So where did the kiai come from? In my style, we practice the Pinan kata, for example, and there are kiai points. If Itosu Sensei created the Pinan, you would think that he would have been clear about the kiai. Chibana Sensei learned from Itosu Sensei directly, so I an confident that his version of the Pinan is authentic and unaltered, or at least less altered than other styles.

And when you compare different styles of Karate, the kiai in the same kata are often in different places.

One last observation. We always hear that in the really old days, Karate was practiced late at night at the Sensei's family hakka (tomb). At such a place and time, I am pretty sure that the students would not be yelling.

So where did the kiai come from?

My own theory is that specific kiai were added in modern times for performance purposes -- essentially to surprise and impress a crowd. If you think about it, if there are 30 movements in a kata, and the student is supposed to kiai only for two of those movements, what about the other 28? Of course, the answer is that in a real situation, the student will kiai when it is appropriate to do so.

But I do not think that a "loud" kiai is necessary, or even preferable. When you see students kiai with their mouths wide open, you might think that this is unsafe, and that their jaws could easily be broken if hit. They could also bite off their tongues and shatter their teeth.

I prefer the method of using a kiai (the hissing type) for each movement. This also ensures that the students will not hold their breath (on the 28 movements, for example, without a loud kiai).

If you practice kiai all the time, you will likely do so when attacked. If you only practice kiai for performance reasons, you will probably not do so.

These are just my observations and thoughts. If you feel attached to a specifically placed kiai, that is fine. Some people were taught by their instructors that the founder of their style had maintained the kata in unaltered form from ancient times. So the kiai is a special thing... since it must be ancient.

Then again, if all these founders did not change anything, why are there so many differences? Kiai are just the tip of the iceberg on this much larger issue.

I am very grateful to Nakata Sensei and his students for always making me feel at home in their dojo. They have helped me to appreciate and respect Karate even more.

Respectfully,

Charles C. Goodin

No Good Martial Arts...

From time to time, I am very fortunate to receive email from people who read this blog. Most study Karate, but some study other martial arts, such as Aikido, Judo, Kendo, or other arts. I really appreciate the kind words from people from other martial arts.

As for the title of this post, I believe that there are no good martial arts, only good martial artists. Karate is a martial art but it is not good or bad by itself. Karate only exists when it is practiced by someone. Karate is judged -- for good or bad -- by the people who practice it and who have practiced it.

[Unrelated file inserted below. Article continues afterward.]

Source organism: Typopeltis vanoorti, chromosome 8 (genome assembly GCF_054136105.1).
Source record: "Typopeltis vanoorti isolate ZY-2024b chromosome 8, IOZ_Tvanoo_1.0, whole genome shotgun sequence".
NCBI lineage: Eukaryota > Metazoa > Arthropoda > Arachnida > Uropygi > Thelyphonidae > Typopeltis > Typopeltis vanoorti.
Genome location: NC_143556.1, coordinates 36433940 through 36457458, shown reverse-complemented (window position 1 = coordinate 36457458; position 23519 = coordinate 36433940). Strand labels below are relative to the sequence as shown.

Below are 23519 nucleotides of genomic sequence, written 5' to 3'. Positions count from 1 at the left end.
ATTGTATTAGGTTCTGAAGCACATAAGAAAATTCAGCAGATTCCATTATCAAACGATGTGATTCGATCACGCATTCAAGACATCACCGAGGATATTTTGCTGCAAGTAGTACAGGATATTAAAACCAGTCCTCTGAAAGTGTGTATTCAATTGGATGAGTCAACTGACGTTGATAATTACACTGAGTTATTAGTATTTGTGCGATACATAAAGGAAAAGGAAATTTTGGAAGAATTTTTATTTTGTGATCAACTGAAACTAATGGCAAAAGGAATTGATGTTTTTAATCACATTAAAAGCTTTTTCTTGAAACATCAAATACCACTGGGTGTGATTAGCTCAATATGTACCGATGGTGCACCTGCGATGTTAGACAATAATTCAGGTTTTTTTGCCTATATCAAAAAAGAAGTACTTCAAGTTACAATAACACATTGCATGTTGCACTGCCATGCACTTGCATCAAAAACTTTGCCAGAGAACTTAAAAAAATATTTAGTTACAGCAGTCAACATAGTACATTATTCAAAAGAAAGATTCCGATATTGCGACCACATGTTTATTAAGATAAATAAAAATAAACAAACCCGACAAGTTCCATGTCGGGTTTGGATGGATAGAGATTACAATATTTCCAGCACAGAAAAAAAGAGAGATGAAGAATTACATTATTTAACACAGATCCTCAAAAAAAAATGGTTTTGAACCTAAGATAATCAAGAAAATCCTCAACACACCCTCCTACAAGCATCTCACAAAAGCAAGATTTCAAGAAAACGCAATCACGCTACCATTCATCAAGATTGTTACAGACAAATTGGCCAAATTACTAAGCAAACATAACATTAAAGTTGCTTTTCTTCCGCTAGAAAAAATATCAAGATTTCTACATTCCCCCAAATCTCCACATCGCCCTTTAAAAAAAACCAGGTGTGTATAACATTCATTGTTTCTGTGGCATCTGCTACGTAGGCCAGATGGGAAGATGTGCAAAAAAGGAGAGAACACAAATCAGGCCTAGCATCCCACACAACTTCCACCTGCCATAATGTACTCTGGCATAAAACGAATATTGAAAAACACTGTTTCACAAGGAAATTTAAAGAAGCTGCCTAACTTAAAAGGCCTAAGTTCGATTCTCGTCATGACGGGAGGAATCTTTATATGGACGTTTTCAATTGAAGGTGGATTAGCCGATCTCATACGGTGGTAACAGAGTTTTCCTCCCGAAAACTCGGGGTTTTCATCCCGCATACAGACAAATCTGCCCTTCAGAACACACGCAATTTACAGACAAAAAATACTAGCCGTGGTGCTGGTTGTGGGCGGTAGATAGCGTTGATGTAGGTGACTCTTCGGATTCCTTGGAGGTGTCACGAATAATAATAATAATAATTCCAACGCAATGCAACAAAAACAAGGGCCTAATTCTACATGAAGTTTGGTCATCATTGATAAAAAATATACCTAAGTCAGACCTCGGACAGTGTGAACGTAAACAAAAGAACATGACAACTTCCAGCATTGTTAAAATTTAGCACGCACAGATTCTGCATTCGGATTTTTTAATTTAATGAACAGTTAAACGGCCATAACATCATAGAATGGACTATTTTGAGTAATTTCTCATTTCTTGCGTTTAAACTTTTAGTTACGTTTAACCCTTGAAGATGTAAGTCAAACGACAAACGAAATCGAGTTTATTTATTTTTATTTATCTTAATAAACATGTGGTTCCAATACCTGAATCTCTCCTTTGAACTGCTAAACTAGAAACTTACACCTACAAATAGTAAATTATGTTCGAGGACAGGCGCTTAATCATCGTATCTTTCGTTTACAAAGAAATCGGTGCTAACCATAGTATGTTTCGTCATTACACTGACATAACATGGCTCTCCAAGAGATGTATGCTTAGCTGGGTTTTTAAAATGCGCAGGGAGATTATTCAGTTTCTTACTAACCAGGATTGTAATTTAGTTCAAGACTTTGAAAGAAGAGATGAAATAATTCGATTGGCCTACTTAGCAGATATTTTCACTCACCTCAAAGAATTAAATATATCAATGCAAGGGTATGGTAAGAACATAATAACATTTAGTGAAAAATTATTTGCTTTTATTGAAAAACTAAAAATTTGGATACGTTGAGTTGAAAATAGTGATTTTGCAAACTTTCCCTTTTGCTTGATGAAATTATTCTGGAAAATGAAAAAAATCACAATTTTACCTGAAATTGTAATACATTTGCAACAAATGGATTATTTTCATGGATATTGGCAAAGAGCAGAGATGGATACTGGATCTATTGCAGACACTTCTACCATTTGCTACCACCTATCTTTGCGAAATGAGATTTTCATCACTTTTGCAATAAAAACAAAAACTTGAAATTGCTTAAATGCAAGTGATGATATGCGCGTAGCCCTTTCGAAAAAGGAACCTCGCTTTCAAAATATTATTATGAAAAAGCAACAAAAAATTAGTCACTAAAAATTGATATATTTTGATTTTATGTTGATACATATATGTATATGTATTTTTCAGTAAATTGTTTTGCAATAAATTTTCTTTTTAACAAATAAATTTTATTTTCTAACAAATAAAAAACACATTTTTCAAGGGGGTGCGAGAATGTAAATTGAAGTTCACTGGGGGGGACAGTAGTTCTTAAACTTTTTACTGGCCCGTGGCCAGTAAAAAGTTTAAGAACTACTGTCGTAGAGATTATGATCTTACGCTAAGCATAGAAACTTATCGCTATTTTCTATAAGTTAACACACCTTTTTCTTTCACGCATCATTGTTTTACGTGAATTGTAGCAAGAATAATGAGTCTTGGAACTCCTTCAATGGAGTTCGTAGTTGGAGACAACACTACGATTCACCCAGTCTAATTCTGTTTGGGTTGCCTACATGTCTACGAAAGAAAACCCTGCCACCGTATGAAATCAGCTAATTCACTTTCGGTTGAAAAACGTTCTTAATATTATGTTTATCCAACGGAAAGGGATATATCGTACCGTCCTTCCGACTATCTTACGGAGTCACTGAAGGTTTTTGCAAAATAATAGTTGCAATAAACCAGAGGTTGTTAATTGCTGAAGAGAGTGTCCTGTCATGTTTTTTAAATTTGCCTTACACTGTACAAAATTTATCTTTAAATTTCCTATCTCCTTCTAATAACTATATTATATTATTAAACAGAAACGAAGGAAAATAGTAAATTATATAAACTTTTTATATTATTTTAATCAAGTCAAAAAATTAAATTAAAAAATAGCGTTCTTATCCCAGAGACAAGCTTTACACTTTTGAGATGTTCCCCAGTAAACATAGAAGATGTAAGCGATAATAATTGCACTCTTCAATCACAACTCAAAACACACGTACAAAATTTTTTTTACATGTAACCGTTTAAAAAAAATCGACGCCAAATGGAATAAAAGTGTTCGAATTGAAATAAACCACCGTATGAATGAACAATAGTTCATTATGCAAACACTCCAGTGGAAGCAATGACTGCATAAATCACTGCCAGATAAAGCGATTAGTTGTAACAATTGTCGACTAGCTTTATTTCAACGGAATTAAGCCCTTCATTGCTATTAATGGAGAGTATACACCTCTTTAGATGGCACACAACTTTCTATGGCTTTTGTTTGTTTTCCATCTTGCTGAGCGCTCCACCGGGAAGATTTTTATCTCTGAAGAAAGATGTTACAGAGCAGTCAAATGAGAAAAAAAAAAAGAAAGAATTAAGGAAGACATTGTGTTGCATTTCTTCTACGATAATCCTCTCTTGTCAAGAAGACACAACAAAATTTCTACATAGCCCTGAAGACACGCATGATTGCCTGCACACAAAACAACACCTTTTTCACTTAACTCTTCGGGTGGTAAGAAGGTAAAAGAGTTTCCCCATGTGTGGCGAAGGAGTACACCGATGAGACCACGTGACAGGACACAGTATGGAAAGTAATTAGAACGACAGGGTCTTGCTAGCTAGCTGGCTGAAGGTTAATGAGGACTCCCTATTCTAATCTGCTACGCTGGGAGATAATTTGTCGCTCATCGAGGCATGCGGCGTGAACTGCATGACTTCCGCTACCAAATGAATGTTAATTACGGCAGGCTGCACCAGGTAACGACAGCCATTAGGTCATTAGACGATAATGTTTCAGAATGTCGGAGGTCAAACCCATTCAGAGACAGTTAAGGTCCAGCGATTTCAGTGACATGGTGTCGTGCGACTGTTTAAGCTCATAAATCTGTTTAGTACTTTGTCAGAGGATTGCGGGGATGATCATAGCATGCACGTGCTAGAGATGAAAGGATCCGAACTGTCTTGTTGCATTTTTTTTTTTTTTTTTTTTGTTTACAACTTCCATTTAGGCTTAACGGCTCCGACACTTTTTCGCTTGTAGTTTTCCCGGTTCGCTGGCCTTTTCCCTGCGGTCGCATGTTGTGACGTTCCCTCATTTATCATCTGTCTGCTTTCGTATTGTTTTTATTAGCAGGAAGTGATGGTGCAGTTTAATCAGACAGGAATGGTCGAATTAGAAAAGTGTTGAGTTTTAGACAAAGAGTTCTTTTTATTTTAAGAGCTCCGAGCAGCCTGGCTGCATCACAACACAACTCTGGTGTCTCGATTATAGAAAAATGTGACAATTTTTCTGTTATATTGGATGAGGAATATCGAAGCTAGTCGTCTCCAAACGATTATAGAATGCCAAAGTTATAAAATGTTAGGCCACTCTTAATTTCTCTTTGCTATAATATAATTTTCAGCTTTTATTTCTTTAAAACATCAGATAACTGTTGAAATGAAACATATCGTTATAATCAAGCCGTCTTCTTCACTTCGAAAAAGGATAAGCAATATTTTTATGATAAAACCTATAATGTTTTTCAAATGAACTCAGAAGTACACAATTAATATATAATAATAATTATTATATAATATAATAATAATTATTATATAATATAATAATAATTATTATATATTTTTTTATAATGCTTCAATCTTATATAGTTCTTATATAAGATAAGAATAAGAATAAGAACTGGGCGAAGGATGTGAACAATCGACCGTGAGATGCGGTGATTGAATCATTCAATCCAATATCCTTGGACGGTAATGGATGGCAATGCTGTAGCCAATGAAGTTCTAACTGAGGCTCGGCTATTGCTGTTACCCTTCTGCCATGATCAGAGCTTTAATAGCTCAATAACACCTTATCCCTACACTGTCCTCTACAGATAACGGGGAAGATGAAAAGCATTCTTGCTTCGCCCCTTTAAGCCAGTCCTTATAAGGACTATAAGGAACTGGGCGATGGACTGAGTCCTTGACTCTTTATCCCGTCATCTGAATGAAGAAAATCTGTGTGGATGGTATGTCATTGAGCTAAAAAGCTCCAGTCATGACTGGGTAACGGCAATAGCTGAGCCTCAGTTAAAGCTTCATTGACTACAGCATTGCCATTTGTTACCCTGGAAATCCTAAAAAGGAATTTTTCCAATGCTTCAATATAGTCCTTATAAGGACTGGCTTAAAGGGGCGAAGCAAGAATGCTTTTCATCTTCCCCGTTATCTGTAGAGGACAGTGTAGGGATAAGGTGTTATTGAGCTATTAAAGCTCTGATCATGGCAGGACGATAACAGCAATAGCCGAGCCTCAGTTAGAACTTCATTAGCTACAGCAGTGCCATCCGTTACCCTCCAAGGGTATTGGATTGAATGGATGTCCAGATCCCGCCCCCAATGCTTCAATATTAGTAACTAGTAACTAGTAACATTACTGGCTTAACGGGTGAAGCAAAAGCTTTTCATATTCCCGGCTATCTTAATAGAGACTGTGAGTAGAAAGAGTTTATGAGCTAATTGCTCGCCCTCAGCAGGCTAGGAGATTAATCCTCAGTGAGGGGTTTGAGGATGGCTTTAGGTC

Can you show me Karate in the abstract? A photograph of a Karate technique is not Karate and a book about Karate is not Karate. The same goes for Aikido. You can only see Aikido by observing the lives of Aikido students.

Two people can learn a martial art identically. One might use it for peace, understanding and health, the other for violence, egotism, and destruction. The art is the same but the expressions of it differ greatly.

I really enjoy Karate training. I like the fact that I do not need any equipment at all and that both sides of my body are worked out more or less equally. I like the history and traditions of the art, particularly in the early days in Okinawa. But I also like and admire other arts and have practiced some. I think that I could have become equally skilled in other arts if I had practiced them for as long and with as much effort as I have put into Karate. Anyone can become skillful in any art, with hard work.

But I never really had the time to be able to train in multiple martial arts at the same time. Ultimately, I could only muster the time to be able to practice one art in a dedicated manner, and decided on Karate. That does not mean that I like or respect any other arts any less.

And as I wrote above, it is the artist that makes the art.

When I meet a martial artist with a good character, it makes me think highly of that martial art and the student's teachers. The opposite is also true.

For good or bad, we represent the martial arts we practice. Aikido is not only judged by the life of Ueshiba Sensei, but by the lives and actions of each student who practices Aikido. Kano Sensei represents Judo, as does each Judo student. Karate does not have one founding teacher -- it has several major teachers -- but each Karate student forms the impression of the art of Karate for other people.

There are no good martial arts, only good martial artists. Each of us has to try our best to positively represent and reflect upon our chosen martial arts.

Respectfully,

Charles C. Goodin

Access to Rare Karate Books

Someone asked me how I will access the books in the Hawaii Karate Museum Collection after our museum transfers them to the University of Hawaii.

I will access them the same way as everyone else -- through the Hamilton Library's usual circulation procedure for most books and through the closed shelf procedure for rare books.